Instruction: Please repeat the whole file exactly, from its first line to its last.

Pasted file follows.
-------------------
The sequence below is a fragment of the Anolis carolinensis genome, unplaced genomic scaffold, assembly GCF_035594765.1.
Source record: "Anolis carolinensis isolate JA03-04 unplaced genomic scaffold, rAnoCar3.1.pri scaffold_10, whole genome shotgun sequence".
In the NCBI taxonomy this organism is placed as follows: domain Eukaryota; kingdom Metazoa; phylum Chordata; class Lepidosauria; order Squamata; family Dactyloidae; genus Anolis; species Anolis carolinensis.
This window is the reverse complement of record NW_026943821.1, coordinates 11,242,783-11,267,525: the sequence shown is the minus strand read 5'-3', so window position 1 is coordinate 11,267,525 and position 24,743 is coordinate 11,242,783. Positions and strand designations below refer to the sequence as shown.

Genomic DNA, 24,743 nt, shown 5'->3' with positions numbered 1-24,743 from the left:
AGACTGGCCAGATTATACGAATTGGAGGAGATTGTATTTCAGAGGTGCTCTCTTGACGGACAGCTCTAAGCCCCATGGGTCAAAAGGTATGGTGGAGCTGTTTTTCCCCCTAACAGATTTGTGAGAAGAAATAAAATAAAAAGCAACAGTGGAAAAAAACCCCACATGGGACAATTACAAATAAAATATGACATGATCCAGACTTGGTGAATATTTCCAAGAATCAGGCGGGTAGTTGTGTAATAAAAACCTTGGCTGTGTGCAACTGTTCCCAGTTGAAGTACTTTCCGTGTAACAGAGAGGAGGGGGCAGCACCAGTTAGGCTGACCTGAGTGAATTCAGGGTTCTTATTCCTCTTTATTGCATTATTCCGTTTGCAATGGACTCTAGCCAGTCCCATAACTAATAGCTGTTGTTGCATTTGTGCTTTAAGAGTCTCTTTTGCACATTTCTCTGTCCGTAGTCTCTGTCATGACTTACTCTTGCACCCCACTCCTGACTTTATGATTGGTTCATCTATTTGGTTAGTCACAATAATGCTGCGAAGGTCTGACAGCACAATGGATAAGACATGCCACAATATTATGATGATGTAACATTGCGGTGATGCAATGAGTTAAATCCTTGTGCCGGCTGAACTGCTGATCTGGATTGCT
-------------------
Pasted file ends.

The sequence below is a fragment of the Anolis carolinensis genome, unplaced genomic scaffold, assembly GCF_035594765.1.
Source record: "Anolis carolinensis isolate JA03-04 unplaced genomic scaffold, rAnoCar3.1.pri scaffold_10, whole genome shotgun sequence".
In the NCBI taxonomy this organism is placed as follows: domain Eukaryota; kingdom Metazoa; phylum Chordata; class Lepidosauria; order Squamata; family Dactyloidae; genus Anolis; species Anolis carolinensis.
This window is the reverse complement of record NW_026943821.1, coordinates 11,242,783-11,267,525: the sequence shown is the minus strand read 5'-3', so window position 1 is coordinate 11,267,525 and position 24,743 is coordinate 11,242,783. Positions and strand designations below refer to the sequence as shown.

Genomic DNA, 24,743 nt, shown 5'->3' with positions numbered 1-24,743 from the left:
AGACTGGCCAGATTATACGAATTGGAGGAGATTGTATTTCAGAGGTGCTCTCTTGACGGACAGCTCTAAGCCCCATGGGTCAAAAGGTATGGTGGAGCTGTTTTTCCCCCTAACAGATTTGTGAGAAGAAATAAAATAAAAAGCAACAGTGGAAAAAAACCCCACATGGGACAATTACAAATAAAATATGACATGATCCAGACTTGGTGAATATTTCCAAGAATCAGGCGGGTAGTTGTGTAATAAAAACCTTGGCTGTGTGCAACTGTTCCCAGTTGAAGTACTTTCCGTGTAACAGAGAGGAGGGGGCAGCACCAGTTAGGCTGACCTGAGTGAATTCAGGGTTCTTATTCCTCTTTATTGCATTATTCCGTTTGCAATGGACTCTAGCCAGTCCCATAACTAATAGCTGTTGTTGCATTTGTGCTTTAAGAGTCTCTTTTGCACATTTCTCTGTCCGTAGTCTCTGTCATGACTTACTCTTGCACCCCACTCCTGACTTTATGATTGGTTCATCTATTTGGTTAGTCACAATAATGCTGCGAAGGTCTGACAGCACAATGGATAAGACATGCCACAATATTATGATGATGTAACATTGCGGTGATGCAATGAGTTAAATCCTTGTGCCGGCTGAACTGCTGATCTGGATTGCT